This ain’t just another rock!! As a couple of people tried to tell me before leaving. Must admit I don’t know why though, but I REALLY enjoyed it – so glad I didn’t opt out! As I was here on an overnight trip from Sydney, and consequently very short on time, I decided to visit at sunrise, and what an impeccable choice! Because on our way there, our driver was kind enough to do an unscheduled stop, so we could get a shot of the monolith when the sun’s first rays lighted the sky. IMO, that was even more impressive than the actual sunrise (witnessed from a man-made plateau packed with people) – however the accompanying cup of tea was nice and well-needed 🙂 After this we were dropped off at the base of the mountain. Here you could join a ranger-guided group walk, but me being me, I decided to walk around on my own. I knew I might be scarce on time to encircle the “rock”, so not being willing to miss my bus ride back to the hotel, and as a result my flight back to Sydney, I ended up doing about one third (in total two thirds, as I had to walk back as well…). One thing I didn’t have to take a stand on was whether or not to do the climb, as the winds were too strong and the trail was closed. Before arriving it was a 50:50 split, but I’m OK with not being allowed. After enjoying Uluru I had to walk 2 km through the outback to the visitor centre/Cultural Centre (return pick-up point). Loved walking through the outback, but not much to see at the centre – besides a dingo crossing the parking lot – that was cool! And to end it all off, we got a nice view of Kata Tjuta on the way back, even though far away.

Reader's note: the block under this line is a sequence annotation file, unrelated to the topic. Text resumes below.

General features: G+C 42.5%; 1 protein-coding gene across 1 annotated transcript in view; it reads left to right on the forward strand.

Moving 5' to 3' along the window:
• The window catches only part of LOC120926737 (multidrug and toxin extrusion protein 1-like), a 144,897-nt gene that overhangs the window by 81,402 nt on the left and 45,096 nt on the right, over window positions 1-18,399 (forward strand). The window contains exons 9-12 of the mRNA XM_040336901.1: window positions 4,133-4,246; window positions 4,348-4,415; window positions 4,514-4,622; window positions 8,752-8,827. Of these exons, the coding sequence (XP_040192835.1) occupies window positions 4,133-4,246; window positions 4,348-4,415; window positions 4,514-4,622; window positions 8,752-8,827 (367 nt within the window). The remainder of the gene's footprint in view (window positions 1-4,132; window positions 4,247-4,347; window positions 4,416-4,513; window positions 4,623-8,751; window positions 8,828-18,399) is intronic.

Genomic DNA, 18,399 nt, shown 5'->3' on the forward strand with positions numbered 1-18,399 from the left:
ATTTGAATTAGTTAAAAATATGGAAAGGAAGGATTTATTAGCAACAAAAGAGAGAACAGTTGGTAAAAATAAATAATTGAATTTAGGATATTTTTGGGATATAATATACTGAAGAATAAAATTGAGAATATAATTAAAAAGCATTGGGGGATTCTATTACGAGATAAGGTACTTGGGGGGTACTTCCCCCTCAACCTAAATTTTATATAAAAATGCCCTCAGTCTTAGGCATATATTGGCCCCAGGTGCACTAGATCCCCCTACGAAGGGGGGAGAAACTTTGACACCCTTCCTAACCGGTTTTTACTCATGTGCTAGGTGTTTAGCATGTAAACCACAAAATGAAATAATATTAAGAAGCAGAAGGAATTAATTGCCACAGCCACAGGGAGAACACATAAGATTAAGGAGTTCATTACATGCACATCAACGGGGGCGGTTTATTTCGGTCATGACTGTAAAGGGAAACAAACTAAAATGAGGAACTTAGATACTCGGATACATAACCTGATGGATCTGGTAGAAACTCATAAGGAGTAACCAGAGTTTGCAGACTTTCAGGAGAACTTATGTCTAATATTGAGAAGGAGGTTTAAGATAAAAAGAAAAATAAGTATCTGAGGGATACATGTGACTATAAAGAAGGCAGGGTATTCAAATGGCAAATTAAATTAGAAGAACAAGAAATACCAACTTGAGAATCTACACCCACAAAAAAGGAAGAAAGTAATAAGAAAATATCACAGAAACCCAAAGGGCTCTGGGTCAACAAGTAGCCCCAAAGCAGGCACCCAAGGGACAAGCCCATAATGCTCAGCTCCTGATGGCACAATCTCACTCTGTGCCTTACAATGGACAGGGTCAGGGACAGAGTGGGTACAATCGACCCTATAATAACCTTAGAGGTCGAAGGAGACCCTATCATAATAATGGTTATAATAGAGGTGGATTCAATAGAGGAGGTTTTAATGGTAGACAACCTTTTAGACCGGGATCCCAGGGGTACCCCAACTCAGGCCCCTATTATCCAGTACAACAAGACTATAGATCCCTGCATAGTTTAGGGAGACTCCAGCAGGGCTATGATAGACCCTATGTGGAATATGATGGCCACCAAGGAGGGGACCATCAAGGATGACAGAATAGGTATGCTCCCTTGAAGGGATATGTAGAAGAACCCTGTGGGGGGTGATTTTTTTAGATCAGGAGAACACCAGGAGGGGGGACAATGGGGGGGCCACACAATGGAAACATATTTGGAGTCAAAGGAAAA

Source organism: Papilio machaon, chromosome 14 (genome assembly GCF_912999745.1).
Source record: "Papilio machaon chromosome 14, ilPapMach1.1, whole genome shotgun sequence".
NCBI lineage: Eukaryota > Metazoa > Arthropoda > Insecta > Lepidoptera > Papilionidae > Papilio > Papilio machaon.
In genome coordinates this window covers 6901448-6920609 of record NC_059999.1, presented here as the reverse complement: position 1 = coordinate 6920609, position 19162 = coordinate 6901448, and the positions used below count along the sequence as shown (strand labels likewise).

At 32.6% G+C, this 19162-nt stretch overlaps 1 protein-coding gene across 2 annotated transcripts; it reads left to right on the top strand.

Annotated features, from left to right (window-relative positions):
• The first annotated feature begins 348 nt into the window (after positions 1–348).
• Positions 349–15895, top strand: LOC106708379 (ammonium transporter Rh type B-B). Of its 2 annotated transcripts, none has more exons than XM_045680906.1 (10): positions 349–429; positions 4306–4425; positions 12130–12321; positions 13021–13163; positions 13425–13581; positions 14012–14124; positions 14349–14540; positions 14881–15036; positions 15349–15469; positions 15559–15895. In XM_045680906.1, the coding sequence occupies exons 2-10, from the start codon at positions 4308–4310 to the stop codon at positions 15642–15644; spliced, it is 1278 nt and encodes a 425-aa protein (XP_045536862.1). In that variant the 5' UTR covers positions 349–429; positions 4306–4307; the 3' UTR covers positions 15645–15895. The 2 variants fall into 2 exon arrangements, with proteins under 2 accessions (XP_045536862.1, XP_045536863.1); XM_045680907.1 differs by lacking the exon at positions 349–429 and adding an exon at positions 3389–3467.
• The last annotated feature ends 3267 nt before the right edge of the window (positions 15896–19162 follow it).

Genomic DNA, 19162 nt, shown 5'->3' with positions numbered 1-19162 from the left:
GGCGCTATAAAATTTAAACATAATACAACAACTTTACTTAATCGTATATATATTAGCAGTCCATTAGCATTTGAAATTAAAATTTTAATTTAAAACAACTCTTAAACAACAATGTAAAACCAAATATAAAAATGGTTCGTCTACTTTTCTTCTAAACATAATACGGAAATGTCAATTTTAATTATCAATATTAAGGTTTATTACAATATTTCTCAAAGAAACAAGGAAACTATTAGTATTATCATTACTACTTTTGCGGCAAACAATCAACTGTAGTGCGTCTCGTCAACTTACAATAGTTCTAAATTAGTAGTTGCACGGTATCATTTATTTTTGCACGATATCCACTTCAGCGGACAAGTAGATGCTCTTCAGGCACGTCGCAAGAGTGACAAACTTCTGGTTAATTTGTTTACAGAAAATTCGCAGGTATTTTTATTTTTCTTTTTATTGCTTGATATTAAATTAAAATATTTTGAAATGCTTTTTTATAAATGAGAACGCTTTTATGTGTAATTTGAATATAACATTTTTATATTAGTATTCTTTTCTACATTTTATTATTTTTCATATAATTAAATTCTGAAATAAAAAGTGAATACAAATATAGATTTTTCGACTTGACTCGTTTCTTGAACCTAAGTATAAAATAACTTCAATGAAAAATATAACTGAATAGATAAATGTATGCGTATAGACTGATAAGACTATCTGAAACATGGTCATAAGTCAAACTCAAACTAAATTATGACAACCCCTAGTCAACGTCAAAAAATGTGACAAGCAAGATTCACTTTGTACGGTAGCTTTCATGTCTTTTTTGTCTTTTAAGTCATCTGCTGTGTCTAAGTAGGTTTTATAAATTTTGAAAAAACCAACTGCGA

I headed out to Ayers Rock with Uluru Express (uluruexpress.com.au), which is the perfect choice if you need transportation only. They run on a timetable, and you can choose when to go and when to return. At hotel pick-up just make sure you end up on the right bus – plenty of tour operators stop to pick up people, and not all know who and how many… – in other words a bit chaotic at times.